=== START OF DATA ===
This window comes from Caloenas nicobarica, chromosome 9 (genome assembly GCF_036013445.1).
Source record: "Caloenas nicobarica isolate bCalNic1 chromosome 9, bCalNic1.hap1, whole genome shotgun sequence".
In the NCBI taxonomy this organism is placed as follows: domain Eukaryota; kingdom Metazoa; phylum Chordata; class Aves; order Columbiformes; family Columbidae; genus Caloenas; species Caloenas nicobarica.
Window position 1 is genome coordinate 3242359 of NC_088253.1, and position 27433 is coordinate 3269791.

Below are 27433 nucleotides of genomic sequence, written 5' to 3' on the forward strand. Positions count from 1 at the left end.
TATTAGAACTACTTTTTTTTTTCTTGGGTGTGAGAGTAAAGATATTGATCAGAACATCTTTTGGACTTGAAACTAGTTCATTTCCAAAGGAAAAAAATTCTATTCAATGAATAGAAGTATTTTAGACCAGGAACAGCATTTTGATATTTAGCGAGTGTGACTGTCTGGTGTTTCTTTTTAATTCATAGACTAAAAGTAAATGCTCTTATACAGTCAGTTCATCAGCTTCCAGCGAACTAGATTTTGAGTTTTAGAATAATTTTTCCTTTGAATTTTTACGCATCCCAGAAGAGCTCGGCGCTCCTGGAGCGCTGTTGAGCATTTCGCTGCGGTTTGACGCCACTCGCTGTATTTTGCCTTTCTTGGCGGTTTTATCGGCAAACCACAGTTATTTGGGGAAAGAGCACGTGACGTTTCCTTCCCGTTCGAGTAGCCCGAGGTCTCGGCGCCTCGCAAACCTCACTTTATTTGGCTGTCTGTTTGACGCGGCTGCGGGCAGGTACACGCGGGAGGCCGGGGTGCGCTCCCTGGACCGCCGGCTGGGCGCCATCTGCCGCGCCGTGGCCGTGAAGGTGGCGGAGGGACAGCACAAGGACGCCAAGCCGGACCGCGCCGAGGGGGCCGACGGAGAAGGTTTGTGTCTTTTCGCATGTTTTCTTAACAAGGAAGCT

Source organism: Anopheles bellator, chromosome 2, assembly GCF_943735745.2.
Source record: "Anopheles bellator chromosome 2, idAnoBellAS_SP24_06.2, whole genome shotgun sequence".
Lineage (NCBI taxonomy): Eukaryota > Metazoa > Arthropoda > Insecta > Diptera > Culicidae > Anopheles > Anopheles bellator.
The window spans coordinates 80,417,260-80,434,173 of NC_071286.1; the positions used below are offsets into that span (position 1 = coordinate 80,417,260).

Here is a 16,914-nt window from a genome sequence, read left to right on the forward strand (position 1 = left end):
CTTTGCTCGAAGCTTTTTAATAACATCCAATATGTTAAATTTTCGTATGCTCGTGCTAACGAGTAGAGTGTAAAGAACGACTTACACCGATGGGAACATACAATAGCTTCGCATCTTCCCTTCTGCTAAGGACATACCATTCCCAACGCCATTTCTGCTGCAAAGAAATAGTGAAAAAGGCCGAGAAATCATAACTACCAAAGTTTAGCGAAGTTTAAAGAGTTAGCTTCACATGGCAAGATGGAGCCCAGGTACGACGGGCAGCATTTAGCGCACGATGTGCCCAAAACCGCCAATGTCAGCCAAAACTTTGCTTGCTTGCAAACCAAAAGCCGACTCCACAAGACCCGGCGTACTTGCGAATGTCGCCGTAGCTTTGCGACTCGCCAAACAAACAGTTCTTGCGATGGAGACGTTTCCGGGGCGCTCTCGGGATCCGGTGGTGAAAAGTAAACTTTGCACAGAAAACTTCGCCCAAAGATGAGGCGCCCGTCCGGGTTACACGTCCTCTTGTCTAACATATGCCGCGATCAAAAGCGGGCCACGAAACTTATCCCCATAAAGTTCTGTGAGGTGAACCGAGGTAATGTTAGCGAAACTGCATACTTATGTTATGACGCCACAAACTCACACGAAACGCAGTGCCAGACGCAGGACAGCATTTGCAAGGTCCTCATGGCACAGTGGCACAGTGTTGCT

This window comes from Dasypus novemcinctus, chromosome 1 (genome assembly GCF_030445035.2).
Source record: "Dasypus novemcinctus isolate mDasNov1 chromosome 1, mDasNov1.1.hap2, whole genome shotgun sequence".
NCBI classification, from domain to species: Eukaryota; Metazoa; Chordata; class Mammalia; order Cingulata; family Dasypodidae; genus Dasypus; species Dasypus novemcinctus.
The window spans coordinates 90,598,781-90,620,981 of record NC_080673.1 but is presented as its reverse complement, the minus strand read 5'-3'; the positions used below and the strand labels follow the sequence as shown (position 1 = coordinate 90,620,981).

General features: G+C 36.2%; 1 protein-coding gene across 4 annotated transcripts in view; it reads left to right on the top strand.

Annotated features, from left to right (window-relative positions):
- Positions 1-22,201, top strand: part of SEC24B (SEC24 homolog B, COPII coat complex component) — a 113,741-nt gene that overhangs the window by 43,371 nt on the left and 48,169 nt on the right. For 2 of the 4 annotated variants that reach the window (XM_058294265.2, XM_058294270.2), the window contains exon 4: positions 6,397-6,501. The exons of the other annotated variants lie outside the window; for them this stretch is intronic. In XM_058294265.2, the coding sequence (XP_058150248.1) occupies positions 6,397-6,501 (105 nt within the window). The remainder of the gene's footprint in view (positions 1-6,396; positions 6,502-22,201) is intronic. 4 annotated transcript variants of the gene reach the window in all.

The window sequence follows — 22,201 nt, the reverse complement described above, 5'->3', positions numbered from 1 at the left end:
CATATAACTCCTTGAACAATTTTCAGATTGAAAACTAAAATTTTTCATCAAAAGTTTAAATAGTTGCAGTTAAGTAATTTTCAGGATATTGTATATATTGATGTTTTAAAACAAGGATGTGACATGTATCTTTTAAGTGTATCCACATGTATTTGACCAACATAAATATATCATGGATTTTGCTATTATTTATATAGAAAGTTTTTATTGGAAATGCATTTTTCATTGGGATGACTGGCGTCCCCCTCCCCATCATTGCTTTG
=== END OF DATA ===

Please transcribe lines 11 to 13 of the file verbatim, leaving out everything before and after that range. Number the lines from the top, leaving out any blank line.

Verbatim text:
Here is a 16,914-nt window from a genome sequence, read left to right on the forward strand (position 1 = left end):
CTTTGCTCGAAGCTTTTTAATAACATCCAATATGTTAAATTTTCGTATGCTCGTGCTAACGAGTAGAGTGTAAAGAACGACTTACACCGATGGGAACATACAATAGCTTCGCATCTTCCCTTCTGCTAAGGACATACCATTCCCAACGCCATTTCTGCTGCAAAGAAATAGTGAAAAAGGCCGAGAAATCATAACTACCAAAGTTTAGCGAAGTTTAAAGAGTTAGCTTCACATGGCAAGATGGAGCCCAGGTACGACGGGCAGCATTTAGCGCACGATGTGCCCAAAACCGCCAATGTCAGCCAAAACTTTGCTTGCTTGCAAACCAAAAGCCGACTCCACAAGACCCGGCGTACTTGCGAATGTCGCCGTAGCTTTGCGACTCGCCAAACAAACAGTTCTTGCGATGGAGACGTTTCCGGGGCGCTCTCGGGATCCGGTGGTGAAAAGTAAACTTTGCACAGAAAACTTCGCCCAAAGATGAGGCGCCCGTCCGGGTTACACGTCCTCTTGTCTAACATATGCCGCGATCAAAAGCGGGCCACGAAACTTATCCCCATAAAGTTCTGTGAGGTGAACCGAGGTAATGTTAGCGAAACTGCATACTTATGTTATGACGCCACAAACTCACACGAAACGCAGTGCCAGACGCAGGACAGCATTTGCAAGGTCCTCATGGCACAGTGGCACAGTGTTGCT

This window comes from Dasypus novemcinctus, chromosome 1 (genome assembly GCF_030445035.2).